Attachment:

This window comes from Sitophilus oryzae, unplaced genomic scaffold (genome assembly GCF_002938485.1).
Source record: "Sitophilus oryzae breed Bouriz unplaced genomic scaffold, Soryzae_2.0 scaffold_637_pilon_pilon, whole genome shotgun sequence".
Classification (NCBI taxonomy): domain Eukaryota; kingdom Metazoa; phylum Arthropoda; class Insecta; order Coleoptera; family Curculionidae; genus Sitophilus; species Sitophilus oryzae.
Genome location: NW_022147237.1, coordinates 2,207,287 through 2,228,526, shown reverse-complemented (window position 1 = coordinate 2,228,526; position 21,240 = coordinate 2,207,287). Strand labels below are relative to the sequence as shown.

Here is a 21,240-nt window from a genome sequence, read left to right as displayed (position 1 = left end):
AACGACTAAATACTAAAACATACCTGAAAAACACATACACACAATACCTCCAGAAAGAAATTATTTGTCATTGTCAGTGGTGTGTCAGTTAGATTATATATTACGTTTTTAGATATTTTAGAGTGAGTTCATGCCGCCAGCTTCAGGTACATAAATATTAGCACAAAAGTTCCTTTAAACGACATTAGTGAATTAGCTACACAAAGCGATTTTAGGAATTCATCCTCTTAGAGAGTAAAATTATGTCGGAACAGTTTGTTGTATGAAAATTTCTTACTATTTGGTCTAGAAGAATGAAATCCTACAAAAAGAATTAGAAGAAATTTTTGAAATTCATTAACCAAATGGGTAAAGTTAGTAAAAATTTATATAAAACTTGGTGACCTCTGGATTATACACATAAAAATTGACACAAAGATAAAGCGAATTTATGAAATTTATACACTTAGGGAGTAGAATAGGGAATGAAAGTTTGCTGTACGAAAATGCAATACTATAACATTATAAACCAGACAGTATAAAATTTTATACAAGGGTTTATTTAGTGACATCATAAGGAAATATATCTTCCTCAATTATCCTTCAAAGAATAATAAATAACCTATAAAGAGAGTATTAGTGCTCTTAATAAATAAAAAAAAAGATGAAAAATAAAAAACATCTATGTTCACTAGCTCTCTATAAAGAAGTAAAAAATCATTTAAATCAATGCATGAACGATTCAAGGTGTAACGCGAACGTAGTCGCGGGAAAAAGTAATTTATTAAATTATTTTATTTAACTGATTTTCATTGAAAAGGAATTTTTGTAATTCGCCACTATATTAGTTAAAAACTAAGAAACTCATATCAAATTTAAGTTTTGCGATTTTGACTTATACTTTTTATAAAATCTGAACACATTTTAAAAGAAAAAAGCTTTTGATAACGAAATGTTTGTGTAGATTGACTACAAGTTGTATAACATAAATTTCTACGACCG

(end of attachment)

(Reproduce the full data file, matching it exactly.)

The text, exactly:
This window comes from Sitophilus oryzae, unplaced genomic scaffold (genome assembly GCF_002938485.1).
Source record: "Sitophilus oryzae breed Bouriz unplaced genomic scaffold, Soryzae_2.0 scaffold_637_pilon_pilon, whole genome shotgun sequence".
Classification (NCBI taxonomy): domain Eukaryota; kingdom Metazoa; phylum Arthropoda; class Insecta; order Coleoptera; family Curculionidae; genus Sitophilus; species Sitophilus oryzae.
Genome location: NW_022147237.1, coordinates 2,207,287 through 2,228,526, shown reverse-complemented (window position 1 = coordinate 2,228,526; position 21,240 = coordinate 2,207,287). Strand labels below are relative to the sequence as shown.

Here is a 21,240-nt window from a genome sequence, read left to right as displayed (position 1 = left end):
AACGACTAAATACTAAAACATACCTGAAAAACACATACACACAATACCTCCAGAAAGAAATTATTTGTCATTGTCAGTGGTGTGTCAGTTAGATTATATATTACGTTTTTAGATATTTTAGAGTGAGTTCATGCCGCCAGCTTCAGGTACATAAATATTAGCACAAAAGTTCCTTTAAACGACATTAGTGAATTAGCTACACAAAGCGATTTTAGGAATTCATCCTCTTAGAGAGTAAAATTATGTCGGAACAGTTTGTTGTATGAAAATTTCTTACTATTTGGTCTAGAAGAATGAAATCCTACAAAAAGAATTAGAAGAAATTTTTGAAATTCATTAACCAAATGGGTAAAGTTAGTAAAAATTTATATAAAACTTGGTGACCTCTGGATTATACACATAAAAATTGACACAAAGATAAAGCGAATTTATGAAATTTATACACTTAGGGAGTAGAATAGGGAATGAAAGTTTGCTGTACGAAAATGCAATACTATAACATTATAAACCAGACAGTATAAAATTTTATACAAGGGTTTATTTAGTGACATCATAAGGAAATATATCTTCCTCAATTATCCTTCAAAGAATAATAAATAACCTATAAAGAGAGTATTAGTGCTCTTAATAAATAAAAAAAAAGATGAAAAATAAAAAACATCTATGTTCACTAGCTCTCTATAAAGAAGTAAAAAATCATTTAAATCAATGCATGAACGATTCAAGGTGTAACGCGAACGTAGTCGCGGGAAAAAGTAATTTATTAAATTATTTTATTTAACTGATTTTCATTGAAAAGGAATTTTTGTAATTCGCCACTATATTAGTTAAAAACTAAGAAACTCATATCAAATTTAAGTTTTGCGATTTTGACTTATACTTTTTATAAAATCTGAACACATTTTAAAAGAAAAAAGCTTTTGATAACGAAATGTTTGTGTAGATTGACTACAAGTTGTATAACATAAATTTCTACGACCG